1st workshop on Program Comprehension through Dynamic Analysis
PCODA 2005

Co-located with the 12th WCRE, November 10th, 2005, Pittsburgh, Pennsylvania, USA

Program chairs

Orla Greevy
Software Composition Group

Institut fur Informatik

und angewandte Mathematik

University of Bern

Switzerland

greevy@iam.unibe.ch

 

Abdelwahab Hamou-Lhadj

School of Information

Technology and Engineering

University of Ottawa

Canada

ahamou@site.uottawa.ca

 

Andy Zaidman

Lab On Re Engineering

Department of Mathematics and Computer Science

University of Antwerp

Belgium

Andy.Zaidman@ua.ac.be


Program Committee

Serge Demeyer
University of Antwerp, Belgium
Stephane Ducasse
University of Savoie, France
Markus Gälli
University of Berne, Switzerland
Orla Greevy
University of Berne, Switzerland
Abdelwahab Hamou-Lhadj
University of Ottawa, Canada
Laura Ponisio
University of Berne, Switzerland
Timothy Lethbridge
University of Ottawa, Canada
Andy Zaidman
University of Antwerp, Belgium
 

Important dates

Submissions
 1st October 2005

Notification
 14th October 2005

Camera ready

 25th October 2005

Workshop

 10th November 2005

Overview
Without consistent or adequately complete documentation, maintainers are faced with the inevitable problem of understanding how the system is implemented prior to undertaking any maintenance task. Research into the discipline of program comprehension aims to reduce the impact of this problem. Studies have shown that software engineers tend to spend up to 50% of their time trying to comprehend the structure of a software system.

PCODA focuses on program comprehension techniques that rely specifically on dynamic analysis.

Schedule
   
Click here.

Proceedings
   
Download here (6.2 MB)

Pictures from the workshop
    Click here.

Topics
Topics of interest include, but are not restricted to, the following:

  • Program comprehension models

    • Theories and models for software comprehension based on dynamic analysis
    • Program comprehension processes and strategies involving dynamic analysis techniques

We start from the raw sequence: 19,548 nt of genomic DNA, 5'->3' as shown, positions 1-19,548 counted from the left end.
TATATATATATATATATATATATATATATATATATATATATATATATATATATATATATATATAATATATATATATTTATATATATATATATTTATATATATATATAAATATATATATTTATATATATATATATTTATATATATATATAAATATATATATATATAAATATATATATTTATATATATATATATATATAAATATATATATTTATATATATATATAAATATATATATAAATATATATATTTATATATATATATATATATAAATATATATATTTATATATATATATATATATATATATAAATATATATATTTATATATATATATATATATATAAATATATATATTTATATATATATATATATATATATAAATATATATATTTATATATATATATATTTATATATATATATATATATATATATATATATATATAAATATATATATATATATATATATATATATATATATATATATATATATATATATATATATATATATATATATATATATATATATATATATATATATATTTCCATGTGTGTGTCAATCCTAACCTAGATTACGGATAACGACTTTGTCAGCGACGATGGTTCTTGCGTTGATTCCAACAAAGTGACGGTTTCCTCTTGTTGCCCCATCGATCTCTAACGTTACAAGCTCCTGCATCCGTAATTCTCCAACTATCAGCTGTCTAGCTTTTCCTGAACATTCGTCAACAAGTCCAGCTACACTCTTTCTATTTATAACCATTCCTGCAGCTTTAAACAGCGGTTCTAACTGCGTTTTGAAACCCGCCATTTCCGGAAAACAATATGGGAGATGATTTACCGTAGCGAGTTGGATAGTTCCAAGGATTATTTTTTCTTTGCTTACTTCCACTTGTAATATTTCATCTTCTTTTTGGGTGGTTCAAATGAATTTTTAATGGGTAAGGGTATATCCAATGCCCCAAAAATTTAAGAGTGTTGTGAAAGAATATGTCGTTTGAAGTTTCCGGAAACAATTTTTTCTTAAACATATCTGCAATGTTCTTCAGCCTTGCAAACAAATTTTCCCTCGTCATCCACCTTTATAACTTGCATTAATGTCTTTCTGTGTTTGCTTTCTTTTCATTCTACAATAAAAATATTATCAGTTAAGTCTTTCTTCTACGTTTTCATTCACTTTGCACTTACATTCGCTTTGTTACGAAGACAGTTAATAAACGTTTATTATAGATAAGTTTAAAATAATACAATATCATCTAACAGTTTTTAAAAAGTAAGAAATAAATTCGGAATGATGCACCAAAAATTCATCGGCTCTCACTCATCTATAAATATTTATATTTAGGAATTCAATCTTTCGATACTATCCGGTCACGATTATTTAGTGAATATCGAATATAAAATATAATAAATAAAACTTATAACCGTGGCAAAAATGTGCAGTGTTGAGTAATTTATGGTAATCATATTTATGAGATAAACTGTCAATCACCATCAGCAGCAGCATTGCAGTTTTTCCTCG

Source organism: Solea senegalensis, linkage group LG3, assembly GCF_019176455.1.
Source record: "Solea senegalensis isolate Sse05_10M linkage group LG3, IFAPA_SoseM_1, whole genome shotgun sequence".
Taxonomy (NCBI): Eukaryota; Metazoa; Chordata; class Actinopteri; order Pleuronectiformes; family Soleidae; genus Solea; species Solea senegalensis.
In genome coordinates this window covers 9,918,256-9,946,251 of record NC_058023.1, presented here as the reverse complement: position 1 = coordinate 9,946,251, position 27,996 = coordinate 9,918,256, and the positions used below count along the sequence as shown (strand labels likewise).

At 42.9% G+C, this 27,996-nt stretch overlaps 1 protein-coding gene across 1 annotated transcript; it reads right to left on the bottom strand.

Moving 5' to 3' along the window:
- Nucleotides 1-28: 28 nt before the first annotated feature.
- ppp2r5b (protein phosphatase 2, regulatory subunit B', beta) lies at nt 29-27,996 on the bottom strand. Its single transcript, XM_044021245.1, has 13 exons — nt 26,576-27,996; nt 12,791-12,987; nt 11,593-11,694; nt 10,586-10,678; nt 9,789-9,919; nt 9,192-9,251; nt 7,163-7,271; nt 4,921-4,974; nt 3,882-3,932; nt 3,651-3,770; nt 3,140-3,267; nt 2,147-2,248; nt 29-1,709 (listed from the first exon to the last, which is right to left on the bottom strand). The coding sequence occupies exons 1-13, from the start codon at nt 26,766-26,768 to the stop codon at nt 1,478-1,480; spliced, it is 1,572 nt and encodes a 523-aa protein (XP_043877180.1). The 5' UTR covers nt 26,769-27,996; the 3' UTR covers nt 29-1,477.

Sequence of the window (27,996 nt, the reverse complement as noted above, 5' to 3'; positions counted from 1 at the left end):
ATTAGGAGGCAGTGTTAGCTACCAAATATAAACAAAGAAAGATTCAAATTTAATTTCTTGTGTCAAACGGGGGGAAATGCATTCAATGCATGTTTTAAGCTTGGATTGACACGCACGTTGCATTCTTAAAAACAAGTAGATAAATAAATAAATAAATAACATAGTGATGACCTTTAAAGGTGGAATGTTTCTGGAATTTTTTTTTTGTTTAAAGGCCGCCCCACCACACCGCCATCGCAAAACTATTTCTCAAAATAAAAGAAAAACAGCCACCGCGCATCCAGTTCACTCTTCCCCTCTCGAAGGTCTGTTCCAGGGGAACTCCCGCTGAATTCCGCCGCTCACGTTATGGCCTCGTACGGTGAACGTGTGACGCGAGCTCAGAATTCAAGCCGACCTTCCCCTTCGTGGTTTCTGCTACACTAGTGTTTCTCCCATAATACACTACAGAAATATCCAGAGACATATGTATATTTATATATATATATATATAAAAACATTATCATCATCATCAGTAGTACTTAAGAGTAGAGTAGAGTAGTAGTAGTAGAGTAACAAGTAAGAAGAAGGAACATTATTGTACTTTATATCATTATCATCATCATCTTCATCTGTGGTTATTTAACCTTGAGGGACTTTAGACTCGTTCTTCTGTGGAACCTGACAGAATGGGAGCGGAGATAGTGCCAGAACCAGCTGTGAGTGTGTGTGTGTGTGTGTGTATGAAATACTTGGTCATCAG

• Research methodologies
  • Techniques and tools
    • Applications of dynamic analysis techniques to program comprehension
    • Strengths and limitations of existing dynamic analysis techniques
    • Trace analysis and exploration techniques
    • Techniques for reducing the large size of run-time information
    • Hybrid analyses that involve both static and dynamic analysis
    • Dynamic analysis tools with an emphasis on program comprehension
  • Evaluation Techniques
    • Criteria for evaluating dynamic analysis techniques
    • Experiments and case studies with a focus on program comprehension using dynamic analysis
    • Empirical effectiveness studies

 

 

The workshop will be 1/2 day, discussion-oriented. Afterwards, each participant will be asked to formulate a short summary of the workshop (maximum 250 words), highlighting points of interest of his or her research. These summaries will be posted on a website (the URL will be determined later), so that possible collaborations will become visible.

Be standard. There exists a lot of work on reengineering, which may give rise to some terminology conflicts. We encourage people to use the reengineering taxonomy defined in (E. J. Chikofsky and J. H. C. II. Reverse engineering and design recovery: A taxonomy, IEEE Software, 7(1):13–17, 1990.)

Be electronic. Submit your position paper in HTML, postcript or PDF (preferably), so that we can collect all of the submissions on a website. A separate abstract including the e-mail addresses of the authors and URLs of their home pages MUST be submitted in HTML. Submit everything by e-mail to both of the two following e-mail addresses andy.zaidman@ua.ac.be and greevy@iam.unibe.ch

Be short. Propose only one idea. We all know that you are a quality researcher with plenty of good ideas. Only, we have limited resources and we must focus. Please keep all position papers under five pages.

Be innovative. It is okay to propose a recent idea that still has some unfinished sides to it. It is supposed to be a WORKshop, not a mini-conference. If you want to propose a crazy idea, introduce it in an extended abstract (1 page).

Be a rebel. Neglect these guidelines if you feel that your idea needs a special treatment in some way.